Complete Surgical Metastasectomy Linked With Better Survival in mRCC
Treatment with complete surgical metastasectomy for patients with metastatic renal cell carcinoma may be associated with improved survival.
Treatment with complete surgical metastasectomy (CM) for patients with metastatic renal cell carcinoma (mRCC) may be associated with improved survival, compared to incomplete or no metastasectomy (no-CM), according to a study published in The Journal of Urology.1
Researchers conducted a meta-analysis of 8 published cohort studies at low or moderate potential for bias that were identified through the Ovid Embase, Medline, and Cochrane, as well as Scopus databases, to evaluate the use of CM in mRCC.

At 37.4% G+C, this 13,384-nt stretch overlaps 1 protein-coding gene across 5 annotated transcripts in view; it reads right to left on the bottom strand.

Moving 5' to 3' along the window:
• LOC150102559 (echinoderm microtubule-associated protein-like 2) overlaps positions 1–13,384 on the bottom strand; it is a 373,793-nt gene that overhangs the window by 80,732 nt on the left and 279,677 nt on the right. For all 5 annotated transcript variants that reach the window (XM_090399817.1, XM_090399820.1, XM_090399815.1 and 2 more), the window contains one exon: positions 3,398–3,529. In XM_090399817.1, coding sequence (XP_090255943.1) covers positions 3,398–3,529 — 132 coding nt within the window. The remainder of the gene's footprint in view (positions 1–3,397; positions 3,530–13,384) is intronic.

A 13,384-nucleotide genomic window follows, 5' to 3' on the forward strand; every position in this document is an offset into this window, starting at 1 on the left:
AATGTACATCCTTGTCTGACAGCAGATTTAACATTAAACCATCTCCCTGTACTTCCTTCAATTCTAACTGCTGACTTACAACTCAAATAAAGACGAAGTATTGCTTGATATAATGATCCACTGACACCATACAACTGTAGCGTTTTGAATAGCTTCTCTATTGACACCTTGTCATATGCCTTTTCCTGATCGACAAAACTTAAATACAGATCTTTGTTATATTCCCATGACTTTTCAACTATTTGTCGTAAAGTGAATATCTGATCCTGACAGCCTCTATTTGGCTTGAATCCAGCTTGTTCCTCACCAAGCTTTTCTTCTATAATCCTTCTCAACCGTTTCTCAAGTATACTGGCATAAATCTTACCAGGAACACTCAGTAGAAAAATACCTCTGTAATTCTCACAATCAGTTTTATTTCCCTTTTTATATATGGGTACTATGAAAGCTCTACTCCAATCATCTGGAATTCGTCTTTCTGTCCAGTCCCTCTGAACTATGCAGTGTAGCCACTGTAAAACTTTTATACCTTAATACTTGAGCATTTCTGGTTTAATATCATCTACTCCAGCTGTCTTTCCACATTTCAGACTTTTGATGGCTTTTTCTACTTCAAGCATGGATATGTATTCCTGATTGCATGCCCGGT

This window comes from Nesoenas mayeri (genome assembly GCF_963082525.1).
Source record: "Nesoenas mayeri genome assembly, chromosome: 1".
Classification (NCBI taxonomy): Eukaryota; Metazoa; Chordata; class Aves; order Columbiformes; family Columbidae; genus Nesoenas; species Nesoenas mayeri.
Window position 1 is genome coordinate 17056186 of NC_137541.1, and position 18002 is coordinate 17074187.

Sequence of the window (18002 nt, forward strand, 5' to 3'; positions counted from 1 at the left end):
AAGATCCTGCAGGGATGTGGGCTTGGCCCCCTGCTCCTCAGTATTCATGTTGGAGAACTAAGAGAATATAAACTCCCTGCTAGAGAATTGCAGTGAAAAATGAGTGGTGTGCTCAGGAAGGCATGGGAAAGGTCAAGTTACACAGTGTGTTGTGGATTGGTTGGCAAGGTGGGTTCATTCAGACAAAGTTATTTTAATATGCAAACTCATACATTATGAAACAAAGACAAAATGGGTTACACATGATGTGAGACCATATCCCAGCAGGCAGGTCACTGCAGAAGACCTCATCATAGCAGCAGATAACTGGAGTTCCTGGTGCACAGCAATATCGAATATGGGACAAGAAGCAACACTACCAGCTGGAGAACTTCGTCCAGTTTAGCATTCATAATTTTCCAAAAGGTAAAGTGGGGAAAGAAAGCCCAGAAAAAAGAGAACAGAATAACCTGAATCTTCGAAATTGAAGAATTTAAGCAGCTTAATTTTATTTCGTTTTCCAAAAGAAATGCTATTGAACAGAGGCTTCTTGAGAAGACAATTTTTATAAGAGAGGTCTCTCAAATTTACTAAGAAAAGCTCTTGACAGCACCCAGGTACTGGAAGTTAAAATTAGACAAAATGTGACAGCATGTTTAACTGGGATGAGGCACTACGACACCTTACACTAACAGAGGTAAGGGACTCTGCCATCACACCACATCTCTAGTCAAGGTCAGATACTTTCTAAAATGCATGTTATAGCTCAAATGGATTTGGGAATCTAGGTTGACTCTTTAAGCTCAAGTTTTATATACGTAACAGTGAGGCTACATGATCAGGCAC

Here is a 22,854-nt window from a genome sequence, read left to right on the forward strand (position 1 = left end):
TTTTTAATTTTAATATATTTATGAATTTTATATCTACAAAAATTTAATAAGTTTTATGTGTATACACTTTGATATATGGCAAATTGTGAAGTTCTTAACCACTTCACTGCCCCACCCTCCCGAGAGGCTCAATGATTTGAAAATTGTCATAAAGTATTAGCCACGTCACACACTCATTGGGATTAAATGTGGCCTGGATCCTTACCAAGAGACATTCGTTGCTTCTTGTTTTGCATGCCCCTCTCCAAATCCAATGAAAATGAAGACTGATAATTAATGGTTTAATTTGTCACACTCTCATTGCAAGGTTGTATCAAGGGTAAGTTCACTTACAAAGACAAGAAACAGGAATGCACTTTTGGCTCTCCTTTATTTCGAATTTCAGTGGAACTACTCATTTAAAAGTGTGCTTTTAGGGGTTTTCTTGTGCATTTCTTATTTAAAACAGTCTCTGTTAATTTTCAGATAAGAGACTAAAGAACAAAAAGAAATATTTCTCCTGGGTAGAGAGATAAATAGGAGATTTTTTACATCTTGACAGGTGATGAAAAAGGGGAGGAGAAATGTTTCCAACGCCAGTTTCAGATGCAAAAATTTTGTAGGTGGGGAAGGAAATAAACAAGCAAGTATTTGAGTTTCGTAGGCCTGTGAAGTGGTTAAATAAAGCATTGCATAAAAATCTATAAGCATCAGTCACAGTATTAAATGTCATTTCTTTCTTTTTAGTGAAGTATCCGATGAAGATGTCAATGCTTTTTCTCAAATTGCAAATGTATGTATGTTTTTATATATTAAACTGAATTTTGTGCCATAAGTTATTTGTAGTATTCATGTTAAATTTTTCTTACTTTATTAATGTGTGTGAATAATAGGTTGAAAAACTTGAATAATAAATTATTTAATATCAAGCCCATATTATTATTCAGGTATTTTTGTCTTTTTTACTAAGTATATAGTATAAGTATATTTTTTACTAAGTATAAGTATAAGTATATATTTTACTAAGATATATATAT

They included only comparative studies that reported adjusted hazard ratios for all-cause mortality of no-CM compared to CM, using generic inverse variance with random effects models to determine the pooled adjusted hazard ratios.
Among 2267 patients, 958 of whom had undergone CM, and 1309 of whom went with no-CM, CM was associated with a reduced risk of all-cause mortality compared with no-CM.
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Median overall survival ranged between 36.5 to 142 months for those undergoing CM, compared to 8.4 to 27 months for those who went with no-CM. CM remained independently associated with reduction in mortality across a priori subgroup and sensitivity analysis, regardless of adjustment for performance status.
- Zaid HB, Parker WP, Safdar NS, et al. Outcomes following complete surgical metastasectomy for patients with metastatic renal cell carcinoma: a systematic review and meta-analysis. J Urol. In press.